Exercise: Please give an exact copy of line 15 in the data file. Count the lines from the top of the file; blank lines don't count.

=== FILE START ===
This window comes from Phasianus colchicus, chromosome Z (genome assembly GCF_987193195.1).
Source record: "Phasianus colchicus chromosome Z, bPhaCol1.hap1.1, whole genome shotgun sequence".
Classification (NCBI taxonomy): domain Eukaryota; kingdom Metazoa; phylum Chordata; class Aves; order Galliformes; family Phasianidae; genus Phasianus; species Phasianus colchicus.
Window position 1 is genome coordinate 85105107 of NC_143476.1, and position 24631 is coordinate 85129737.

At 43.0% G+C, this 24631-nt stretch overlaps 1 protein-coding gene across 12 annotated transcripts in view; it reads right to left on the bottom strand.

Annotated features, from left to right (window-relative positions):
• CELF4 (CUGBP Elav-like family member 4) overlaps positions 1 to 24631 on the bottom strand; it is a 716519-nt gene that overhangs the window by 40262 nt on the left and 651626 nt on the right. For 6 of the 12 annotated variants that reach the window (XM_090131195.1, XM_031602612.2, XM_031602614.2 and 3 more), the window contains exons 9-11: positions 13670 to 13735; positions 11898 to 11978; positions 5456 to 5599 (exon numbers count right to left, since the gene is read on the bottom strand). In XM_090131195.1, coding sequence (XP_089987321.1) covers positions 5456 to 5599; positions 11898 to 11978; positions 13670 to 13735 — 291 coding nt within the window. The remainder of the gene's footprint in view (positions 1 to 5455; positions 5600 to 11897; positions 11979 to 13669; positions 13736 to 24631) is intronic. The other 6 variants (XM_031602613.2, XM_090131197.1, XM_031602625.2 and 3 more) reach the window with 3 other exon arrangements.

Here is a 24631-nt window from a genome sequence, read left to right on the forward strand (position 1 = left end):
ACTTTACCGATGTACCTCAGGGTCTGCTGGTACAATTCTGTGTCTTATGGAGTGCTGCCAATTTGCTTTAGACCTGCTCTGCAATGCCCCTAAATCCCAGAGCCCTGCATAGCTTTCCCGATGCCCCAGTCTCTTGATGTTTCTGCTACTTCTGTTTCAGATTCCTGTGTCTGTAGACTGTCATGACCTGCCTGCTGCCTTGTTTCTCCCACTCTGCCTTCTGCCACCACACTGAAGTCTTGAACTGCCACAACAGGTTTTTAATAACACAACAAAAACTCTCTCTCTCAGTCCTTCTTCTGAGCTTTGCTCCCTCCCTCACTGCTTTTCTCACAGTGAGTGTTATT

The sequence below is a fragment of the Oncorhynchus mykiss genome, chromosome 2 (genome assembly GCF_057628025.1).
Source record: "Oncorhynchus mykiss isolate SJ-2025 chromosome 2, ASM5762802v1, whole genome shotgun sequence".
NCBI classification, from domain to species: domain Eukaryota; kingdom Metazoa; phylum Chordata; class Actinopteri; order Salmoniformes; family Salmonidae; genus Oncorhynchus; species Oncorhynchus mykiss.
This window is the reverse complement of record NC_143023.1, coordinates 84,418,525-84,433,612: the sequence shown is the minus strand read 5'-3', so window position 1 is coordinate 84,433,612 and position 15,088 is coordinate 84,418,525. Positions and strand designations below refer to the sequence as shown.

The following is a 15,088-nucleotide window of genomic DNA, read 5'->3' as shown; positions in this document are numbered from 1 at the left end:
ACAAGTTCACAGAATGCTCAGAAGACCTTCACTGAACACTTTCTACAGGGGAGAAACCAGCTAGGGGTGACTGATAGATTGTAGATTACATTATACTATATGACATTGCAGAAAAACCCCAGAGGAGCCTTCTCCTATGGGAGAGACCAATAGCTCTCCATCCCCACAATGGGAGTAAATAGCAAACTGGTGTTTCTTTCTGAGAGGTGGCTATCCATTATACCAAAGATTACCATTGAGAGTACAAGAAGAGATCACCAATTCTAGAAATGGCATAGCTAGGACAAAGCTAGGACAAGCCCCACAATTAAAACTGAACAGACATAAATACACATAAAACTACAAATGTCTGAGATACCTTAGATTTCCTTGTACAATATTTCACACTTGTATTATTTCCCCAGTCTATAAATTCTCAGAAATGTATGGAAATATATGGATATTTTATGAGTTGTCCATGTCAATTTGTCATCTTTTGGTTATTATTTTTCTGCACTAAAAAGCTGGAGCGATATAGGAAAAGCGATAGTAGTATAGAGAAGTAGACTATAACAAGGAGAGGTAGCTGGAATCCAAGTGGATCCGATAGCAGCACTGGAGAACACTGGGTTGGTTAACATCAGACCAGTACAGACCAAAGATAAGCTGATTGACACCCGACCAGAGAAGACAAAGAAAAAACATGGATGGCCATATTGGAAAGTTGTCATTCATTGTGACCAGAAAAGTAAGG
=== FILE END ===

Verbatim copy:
ACAAGTTCACAGAATGCTCAGAAGACCTTCACTGAACACTTTCTACAGGGGAGAAACCAGCTAGGGGTGACTGATAGATTGTAGATTACATTATACTATATGACATTGCAGAAAAACCCCAGAGGAGCCTTCTCCTATGGGAGAGACCAATAGCTCTCCATCCCCACAATGGGAGTAAATAGCAAACTGGTGTTTCTTTCTGAGAGGTGGCTATCCATTATACCAAAGATTACCATTGAGAGTACAAGAAGAGATCACCAATTCTAGAAATGGCATAGCTAGGACAAAGCTAGGACAAGCCCCACAATTAAAACTGAACAGACATAAATACACATAAAACTACAAATGTCTGAGATACCTTAGATTTCCTTGTACAATATTTCACACTTGTATTATTTCCCCAGTCTATAAATTCTCAGAAATGTATGGAAATATATGGATATTTTATGAGTTGTCCATGTCAATTTGTCATCTTTTGGTTATTATTTTTCTGCACTAAAAAGCTGGAGCGATATAGGAAAAGCGATAGTAGTATAGAGAAGTAGACTATAACAAGGAGAGGTAGCTGGAATCCAAGTGGATCCGATAGCAGCACTGGAGAACACTGGGTTGGTTAACATCAGACCAGTACAGACCAAAGATAAGCTGATTGACACCCGACCAGAGAAGACAAAGAAAAAACATGGATGGCCATATTGGAAAGTTGTCATTCATTGTGACCAGAAAAGTAAGG